Community support worker who hit another car as she arrived at work was twice drink drive limit Burnley court hears

A community support worker, almost twice the limit the morning after the night before, hit another car as she turned into her Colne workplace, a court heard.

Wednesday, 20th November 2019, 9:27 am
Updated Wednesday, 20th November 2019, 9:27 am
A 46-year-old woman who appeared before Burnley Magistrates Court was banned from the road for 17 months after admitting driving with excess alcohol

Mother-of-three Anna Waugh called police herself after the collision on Burnley Road.

Officers found her vehicle damaged and with a flat tyre. She told Burnley magistrates it had veered to the left after a puncture.

The 46-year-old blew 76 micrograms of alcohol in 100 millilitres of breath in a roadside breath test at 11.20am.

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She then gave a sample showing 63 micrograms at the police station. The legal limit is 35.

The defendant, of Blackburn Road, Oswaldtwistle, admitted driving with excess alcohol, on November 4th.

Waugh, who had no previous convictions, was fined £426, with a £42 victim surcharge and £85 costs. She was banned for 17 months.

Prosecutor Mr Richard Greenhough told the hearing police were called to help at a road traffic incident. On arrival, they found a Vauxhall Corsa at a 45 degree angle in the carriageway, facing Nelson. There was damage to the front nearside wing and tyre, which was fully deflated.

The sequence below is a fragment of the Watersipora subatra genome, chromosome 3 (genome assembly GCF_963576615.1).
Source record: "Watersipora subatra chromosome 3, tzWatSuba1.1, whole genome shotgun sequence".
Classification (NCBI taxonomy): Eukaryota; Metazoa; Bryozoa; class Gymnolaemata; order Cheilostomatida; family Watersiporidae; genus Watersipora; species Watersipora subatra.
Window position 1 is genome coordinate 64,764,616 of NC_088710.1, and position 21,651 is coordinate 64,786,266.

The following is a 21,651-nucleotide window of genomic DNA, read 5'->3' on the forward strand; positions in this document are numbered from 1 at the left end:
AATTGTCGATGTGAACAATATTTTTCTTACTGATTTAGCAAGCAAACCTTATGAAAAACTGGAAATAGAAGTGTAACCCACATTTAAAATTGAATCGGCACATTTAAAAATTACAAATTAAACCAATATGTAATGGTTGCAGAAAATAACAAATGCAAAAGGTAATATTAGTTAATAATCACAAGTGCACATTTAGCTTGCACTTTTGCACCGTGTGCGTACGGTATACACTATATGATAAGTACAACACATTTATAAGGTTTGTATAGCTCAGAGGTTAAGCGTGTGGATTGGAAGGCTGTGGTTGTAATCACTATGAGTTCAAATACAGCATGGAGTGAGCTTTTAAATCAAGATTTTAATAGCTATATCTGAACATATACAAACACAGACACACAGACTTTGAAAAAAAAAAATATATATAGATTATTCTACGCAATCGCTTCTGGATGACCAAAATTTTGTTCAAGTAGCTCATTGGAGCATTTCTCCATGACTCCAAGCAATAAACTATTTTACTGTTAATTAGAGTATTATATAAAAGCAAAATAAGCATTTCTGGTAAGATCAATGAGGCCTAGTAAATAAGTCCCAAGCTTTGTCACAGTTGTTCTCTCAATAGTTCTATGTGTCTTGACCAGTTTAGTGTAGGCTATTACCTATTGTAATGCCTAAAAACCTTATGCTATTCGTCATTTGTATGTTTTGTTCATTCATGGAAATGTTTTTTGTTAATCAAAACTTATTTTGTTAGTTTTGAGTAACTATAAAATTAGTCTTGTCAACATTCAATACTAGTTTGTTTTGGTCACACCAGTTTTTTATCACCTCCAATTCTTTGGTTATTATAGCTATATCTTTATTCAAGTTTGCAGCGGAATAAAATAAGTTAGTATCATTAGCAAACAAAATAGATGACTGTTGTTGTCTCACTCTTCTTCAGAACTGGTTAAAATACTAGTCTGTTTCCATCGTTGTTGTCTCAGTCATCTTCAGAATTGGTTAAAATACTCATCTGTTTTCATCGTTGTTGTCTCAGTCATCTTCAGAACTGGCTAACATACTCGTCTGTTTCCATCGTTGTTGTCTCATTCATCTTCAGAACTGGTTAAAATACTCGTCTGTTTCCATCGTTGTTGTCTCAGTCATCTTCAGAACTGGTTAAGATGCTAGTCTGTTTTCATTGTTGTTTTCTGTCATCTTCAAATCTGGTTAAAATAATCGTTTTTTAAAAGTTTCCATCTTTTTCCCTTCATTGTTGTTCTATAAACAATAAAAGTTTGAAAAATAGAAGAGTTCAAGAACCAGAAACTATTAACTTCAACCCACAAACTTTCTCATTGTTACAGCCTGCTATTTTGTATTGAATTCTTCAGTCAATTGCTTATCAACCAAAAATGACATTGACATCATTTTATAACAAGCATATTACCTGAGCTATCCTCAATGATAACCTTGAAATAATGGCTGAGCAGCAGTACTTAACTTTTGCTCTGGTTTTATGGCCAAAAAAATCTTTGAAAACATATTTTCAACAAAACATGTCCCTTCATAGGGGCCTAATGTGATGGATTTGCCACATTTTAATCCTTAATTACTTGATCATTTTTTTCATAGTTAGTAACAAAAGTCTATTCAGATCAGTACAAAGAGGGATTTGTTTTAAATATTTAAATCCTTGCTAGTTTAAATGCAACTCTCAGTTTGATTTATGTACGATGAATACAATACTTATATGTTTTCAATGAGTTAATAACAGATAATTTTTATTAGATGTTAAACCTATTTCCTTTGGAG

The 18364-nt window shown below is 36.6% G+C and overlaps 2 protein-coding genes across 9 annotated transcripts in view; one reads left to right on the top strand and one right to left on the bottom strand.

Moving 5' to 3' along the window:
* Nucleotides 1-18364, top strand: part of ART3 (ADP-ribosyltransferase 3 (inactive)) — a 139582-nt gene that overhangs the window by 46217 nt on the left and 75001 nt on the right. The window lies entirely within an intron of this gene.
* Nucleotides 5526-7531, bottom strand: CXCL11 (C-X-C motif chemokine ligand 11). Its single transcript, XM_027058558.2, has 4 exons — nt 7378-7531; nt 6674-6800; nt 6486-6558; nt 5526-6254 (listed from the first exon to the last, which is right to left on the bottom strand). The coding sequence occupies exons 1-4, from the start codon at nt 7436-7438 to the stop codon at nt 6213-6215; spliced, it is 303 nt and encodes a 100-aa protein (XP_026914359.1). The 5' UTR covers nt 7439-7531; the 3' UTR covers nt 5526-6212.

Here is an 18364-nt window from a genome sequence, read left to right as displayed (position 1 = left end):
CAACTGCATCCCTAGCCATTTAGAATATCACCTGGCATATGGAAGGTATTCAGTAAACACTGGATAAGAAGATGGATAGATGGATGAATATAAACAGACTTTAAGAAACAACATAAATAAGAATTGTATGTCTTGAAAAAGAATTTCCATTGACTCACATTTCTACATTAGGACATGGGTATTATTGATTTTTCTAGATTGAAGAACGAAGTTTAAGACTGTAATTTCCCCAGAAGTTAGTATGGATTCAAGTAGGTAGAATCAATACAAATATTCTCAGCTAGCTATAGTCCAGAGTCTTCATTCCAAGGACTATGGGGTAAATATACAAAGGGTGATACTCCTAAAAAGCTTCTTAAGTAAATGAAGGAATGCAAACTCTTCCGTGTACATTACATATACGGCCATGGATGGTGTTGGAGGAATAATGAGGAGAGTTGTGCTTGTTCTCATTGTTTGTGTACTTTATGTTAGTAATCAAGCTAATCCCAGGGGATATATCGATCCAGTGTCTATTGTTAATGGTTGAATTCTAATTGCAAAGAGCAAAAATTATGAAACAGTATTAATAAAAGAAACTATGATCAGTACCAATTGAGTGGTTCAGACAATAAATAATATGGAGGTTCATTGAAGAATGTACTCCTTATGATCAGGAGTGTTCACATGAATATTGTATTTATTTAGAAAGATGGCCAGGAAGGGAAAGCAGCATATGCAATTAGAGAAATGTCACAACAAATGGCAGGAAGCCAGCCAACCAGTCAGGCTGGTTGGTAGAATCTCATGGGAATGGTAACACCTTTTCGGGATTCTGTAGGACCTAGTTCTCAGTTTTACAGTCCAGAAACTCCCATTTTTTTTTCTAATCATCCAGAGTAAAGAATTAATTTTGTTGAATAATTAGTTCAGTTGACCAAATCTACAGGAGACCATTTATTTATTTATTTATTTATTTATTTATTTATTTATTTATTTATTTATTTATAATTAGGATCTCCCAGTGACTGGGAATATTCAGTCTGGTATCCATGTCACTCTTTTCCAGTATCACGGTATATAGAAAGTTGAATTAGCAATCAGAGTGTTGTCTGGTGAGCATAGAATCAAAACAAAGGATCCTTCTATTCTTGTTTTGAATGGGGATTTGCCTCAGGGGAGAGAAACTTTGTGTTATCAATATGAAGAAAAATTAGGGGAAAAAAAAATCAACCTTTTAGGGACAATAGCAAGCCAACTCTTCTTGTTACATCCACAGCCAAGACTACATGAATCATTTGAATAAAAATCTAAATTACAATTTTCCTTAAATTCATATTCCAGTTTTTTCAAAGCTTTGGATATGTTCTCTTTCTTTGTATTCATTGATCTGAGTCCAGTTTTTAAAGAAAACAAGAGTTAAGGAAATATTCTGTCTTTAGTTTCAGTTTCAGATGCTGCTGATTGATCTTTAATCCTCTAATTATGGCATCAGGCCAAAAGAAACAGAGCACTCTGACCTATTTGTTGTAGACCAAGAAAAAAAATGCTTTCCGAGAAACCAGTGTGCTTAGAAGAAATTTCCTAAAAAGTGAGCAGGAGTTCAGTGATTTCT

Waugh introduced herself as the owner of the vehicle and said it had veered to the left as she turned into her workplace and had hit a car.

Mr Daniel Frazer, defending, said a puncture had caused her car to veer off 'the beaten track.'

She had had a lot to drink the night before, woke up and felt perfectly fine to drive, but clearly had some alcohol left in her system.

The solicitor continued: " She stopped at the scene. She phoned the police and fully cooperated. She has been suspended because of these proceedings. It’s more than likely after these proceedings she will no longer be able to continue in her employment.”

Mr Frazer said Waugh’s husband was a full-time student and the family relied heavily on her income but unfortunately that may not continue.

He went on: "That is a consequence of getting behind the wheel when you have had too much to drink. This incident won’t sit lightly with Mrs Waugh. This has wider- reaching consequences.”